The palm trees that offer welcome shade along the sun-drenched coasts of Italy are being attacked by voracious bugs.
Up and down the country, tens of thousands of trees are being eaten by an army of red palm weevils. Parks, gardens and seafronts have been targeted in some of Italy’s best-known tourist destinations, including the beach resorts of Tuscany, Sardinia and the Adriatic.
Palms are not indigenous to Italy, but were introduced in the 18th and 19th centuries by wealthy collectors and aristocrats keen to give their estates an exotic look.
“It is really a disaster, there are tens of thousands of palms which are dead or dying,” said Valeria Francatti, an entomologist who is researching ways of combating the weevils. “The weevil gets right into the heart of the tree, so by the time the damage becomes apparent on the outside, it’s already too late.”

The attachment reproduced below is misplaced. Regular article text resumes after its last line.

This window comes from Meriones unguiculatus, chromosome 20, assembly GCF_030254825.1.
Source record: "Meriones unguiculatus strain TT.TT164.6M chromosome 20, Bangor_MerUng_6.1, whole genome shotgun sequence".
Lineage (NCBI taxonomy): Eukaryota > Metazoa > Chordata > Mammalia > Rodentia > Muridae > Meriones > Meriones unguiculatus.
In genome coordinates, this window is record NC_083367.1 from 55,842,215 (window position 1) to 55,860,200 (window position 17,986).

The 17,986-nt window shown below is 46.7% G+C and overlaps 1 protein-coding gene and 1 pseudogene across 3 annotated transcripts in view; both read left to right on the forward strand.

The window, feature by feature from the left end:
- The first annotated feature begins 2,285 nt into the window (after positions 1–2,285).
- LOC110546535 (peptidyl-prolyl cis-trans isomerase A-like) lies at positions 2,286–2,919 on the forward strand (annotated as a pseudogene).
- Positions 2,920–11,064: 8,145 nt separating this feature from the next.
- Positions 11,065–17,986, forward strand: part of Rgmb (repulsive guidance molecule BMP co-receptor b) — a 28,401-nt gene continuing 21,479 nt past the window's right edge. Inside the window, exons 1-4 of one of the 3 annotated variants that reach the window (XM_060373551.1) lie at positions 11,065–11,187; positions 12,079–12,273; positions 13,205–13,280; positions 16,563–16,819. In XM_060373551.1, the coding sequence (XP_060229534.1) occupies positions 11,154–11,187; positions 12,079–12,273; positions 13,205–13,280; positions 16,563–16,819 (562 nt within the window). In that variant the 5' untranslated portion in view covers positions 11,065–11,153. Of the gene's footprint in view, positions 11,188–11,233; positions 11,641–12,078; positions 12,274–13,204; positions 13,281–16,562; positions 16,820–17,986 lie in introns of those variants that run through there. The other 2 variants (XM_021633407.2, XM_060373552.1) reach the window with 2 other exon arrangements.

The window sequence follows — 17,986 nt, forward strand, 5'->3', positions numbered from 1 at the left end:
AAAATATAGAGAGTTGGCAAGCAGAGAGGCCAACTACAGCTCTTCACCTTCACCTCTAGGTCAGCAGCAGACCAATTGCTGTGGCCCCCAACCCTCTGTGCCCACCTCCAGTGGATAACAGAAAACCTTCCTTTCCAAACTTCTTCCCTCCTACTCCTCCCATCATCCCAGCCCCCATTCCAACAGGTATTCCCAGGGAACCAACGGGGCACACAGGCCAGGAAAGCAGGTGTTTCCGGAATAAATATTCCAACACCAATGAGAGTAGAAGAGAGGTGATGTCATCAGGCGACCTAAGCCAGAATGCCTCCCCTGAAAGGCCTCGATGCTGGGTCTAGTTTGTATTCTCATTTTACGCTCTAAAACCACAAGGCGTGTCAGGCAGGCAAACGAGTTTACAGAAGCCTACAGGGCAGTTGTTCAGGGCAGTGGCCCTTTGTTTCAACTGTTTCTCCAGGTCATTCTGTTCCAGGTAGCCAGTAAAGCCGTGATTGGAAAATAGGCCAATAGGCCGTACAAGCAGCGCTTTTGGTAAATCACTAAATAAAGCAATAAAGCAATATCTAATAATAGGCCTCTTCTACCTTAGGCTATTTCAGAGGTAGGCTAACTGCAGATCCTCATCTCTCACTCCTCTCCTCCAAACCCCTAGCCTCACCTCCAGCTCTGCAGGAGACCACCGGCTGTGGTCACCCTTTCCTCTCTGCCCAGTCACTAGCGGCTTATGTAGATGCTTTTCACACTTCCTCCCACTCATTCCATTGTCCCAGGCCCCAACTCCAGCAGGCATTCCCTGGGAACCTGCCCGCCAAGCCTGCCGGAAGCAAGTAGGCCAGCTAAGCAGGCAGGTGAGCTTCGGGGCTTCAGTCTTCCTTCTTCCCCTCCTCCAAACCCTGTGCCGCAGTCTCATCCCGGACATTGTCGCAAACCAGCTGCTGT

In Rome, the bug has caused severe damage to the capital’s historic parks, many of them formerly private gardens surrounding sumptuous private villas such as Villa Sciarra and Villa Torlonia.
A scientist in Rome said it was not possible to use chemicals because many palms were planted near beaches or in towns and cities, where insecticides would pose a risk to human health.
Researchers in Sicily have found they can capture the bugs using traps laced with pheromones, but deploying the contraptions is time-consuming and costly.
by Andy Moreton, with Nick Squires in Rome
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